Diesel particulate filters trap soot from the exhaust and ash from motor oil. Most soot is burned off in the course of a truck's operations, but ash stays in the filter's honeycomb substrate and is removed through periodic servicing.
Exhaust in highway trucks is usually hot enough to burn off most soot in a process called "passive regeneration." However, those involved in stop-and-go operations or that idle a lot don't get their exhaust hot enough. The latter must "actively" burn out soot from the substrate by injecting extra fuel just upstream of an oxygen catalyst or by plugging in an electric heater when parked.
Active removal of soot through on-board regeneration can occur one or more times a day, depending on its type of operation, manufacturers say. Often it goes unnoticed by the driver, who may or may not see the indicator light in the instrument panel. But sometimes a warning gets more insistent through the light indicators and the driver must stop and initiate an active regeneration.
Ash from motor oil stays in the filter's substrate and must be periodically blown or washed out. This is done by removing the DPF from the truck and placing it on a special machine. It sends compressed air through the substrate in a series of measured puffs. Detroit Diesel's filters are pressure-washed with de-ionized water, then dried.
Sometimes an engine produces extra soot or spits out unburned fuel and burned motor oil. These, too, are captured by the DPF, and usually it can't burn them out through normal processes. So occasionally the substrate must be removed from the DPF, then heated and baked in a special machine to burn out the crud. About 10% of filters brought in for servicing need this, manufacturers say.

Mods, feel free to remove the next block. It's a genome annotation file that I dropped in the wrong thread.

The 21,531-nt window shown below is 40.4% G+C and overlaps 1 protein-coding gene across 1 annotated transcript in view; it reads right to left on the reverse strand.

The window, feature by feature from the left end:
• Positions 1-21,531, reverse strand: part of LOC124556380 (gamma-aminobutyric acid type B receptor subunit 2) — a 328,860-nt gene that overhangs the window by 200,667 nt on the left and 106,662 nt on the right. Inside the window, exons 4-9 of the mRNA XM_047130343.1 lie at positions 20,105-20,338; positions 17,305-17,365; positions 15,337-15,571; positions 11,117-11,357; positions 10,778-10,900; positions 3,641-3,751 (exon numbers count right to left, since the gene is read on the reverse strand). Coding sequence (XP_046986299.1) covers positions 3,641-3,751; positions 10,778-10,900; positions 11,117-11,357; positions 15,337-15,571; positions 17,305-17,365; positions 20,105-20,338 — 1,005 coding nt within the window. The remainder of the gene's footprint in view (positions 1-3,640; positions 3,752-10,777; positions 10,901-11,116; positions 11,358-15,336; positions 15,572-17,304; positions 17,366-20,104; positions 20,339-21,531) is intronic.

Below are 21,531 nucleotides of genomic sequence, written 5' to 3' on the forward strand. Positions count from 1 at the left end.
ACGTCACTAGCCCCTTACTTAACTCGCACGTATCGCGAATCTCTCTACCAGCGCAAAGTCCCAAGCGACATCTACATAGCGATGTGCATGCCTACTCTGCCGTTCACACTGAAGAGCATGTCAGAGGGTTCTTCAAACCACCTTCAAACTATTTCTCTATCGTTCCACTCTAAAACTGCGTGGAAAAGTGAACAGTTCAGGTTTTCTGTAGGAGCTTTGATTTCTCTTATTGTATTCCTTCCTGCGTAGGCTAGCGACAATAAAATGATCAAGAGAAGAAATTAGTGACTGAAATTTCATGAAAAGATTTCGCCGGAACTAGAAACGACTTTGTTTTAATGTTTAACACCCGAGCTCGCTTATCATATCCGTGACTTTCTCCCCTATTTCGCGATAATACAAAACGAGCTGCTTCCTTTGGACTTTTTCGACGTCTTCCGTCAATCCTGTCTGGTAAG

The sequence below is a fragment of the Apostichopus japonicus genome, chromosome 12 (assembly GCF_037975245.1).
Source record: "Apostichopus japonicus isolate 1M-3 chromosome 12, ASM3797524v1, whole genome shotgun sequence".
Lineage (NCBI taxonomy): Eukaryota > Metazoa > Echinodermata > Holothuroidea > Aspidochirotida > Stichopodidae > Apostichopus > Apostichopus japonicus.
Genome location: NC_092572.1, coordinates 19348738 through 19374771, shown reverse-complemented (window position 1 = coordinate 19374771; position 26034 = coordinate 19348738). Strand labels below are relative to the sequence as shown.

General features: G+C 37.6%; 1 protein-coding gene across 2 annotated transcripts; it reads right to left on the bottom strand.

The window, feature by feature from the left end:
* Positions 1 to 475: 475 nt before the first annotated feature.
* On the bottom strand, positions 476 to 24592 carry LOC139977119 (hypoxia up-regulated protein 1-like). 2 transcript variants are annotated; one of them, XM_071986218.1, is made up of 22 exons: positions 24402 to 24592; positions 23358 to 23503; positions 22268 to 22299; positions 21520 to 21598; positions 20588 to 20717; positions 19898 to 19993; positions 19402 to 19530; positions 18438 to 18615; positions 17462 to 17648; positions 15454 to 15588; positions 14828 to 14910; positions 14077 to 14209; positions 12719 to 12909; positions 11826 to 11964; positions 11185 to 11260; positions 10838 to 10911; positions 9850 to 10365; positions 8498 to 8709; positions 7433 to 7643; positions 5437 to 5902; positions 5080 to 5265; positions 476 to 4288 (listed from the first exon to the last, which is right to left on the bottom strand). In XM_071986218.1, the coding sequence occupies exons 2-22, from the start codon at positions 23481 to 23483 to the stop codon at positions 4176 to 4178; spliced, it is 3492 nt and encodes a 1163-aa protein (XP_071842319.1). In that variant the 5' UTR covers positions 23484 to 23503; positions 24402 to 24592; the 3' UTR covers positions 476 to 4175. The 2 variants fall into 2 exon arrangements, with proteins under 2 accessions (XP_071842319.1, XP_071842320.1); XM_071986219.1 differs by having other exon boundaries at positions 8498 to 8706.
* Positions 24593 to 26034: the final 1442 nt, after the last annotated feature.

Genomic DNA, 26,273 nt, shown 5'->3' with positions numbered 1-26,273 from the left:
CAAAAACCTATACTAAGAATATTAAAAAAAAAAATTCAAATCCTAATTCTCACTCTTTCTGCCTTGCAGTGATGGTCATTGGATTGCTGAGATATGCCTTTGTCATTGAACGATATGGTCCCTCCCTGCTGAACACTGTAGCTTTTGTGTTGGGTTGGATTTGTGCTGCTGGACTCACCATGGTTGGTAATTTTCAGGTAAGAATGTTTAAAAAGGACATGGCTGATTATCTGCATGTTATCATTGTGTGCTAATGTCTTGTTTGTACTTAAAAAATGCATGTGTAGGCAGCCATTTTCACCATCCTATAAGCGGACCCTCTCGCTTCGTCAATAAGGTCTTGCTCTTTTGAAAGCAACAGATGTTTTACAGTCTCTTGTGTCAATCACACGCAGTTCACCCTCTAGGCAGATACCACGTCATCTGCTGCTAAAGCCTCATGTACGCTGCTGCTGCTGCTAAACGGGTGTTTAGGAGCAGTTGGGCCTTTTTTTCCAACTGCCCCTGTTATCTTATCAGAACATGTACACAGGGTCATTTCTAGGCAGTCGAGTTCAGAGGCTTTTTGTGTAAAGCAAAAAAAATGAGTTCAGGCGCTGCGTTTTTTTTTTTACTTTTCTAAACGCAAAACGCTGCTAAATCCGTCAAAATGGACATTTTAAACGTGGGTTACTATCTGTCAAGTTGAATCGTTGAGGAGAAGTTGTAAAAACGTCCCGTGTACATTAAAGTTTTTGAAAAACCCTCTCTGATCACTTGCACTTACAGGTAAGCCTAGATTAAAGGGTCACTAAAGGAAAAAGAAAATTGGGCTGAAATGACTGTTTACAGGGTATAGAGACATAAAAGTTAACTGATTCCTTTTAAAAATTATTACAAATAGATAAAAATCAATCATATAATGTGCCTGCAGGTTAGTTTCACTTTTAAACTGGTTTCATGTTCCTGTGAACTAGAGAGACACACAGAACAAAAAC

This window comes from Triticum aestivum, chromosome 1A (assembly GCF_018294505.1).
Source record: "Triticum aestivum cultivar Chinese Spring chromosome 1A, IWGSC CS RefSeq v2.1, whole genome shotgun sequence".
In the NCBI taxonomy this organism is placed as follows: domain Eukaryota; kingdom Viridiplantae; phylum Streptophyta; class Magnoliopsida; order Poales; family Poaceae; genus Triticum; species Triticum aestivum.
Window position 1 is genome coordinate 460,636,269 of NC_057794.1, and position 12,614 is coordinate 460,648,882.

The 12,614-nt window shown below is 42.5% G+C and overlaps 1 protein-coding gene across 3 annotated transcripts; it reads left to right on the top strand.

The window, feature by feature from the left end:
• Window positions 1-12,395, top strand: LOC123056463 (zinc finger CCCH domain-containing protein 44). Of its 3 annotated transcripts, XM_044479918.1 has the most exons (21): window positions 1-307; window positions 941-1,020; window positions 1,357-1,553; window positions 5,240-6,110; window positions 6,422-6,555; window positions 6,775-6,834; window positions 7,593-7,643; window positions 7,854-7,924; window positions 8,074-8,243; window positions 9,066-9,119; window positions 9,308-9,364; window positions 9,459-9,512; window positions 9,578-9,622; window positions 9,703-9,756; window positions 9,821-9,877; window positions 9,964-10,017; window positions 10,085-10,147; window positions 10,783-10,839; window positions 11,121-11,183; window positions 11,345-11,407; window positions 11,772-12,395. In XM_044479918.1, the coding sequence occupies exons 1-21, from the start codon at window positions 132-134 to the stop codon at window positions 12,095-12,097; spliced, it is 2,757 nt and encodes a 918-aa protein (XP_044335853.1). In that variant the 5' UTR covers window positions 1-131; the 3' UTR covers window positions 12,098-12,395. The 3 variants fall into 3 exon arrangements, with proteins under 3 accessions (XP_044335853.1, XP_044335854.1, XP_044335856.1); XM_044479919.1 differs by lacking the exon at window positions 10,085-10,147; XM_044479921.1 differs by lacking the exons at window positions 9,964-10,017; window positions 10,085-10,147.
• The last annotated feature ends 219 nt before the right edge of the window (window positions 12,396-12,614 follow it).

Once a mechanic gets at a truck, it usually takes about 60 to 90 minutes to remove the DPF, set it on a machine, clean it for about a half hour, then reinstall the filter on the truck. If baking is required, it may take up to eight hours in the machine. The advantage is that the original DPF stays with the truck, which might add to resale value because its owner can show complete servicing records.
An alternative is the owner removing the DPF and taking it, or a batch of them, to a servicing shop. Here the owner gets back his DPFs, even if he moves them among like-spec'd vehicles in the fleet. This requires him to keep a stock of new or cleaned DPFs to install when loaded up units are removed. An advantage is low downtime for individual vehicles.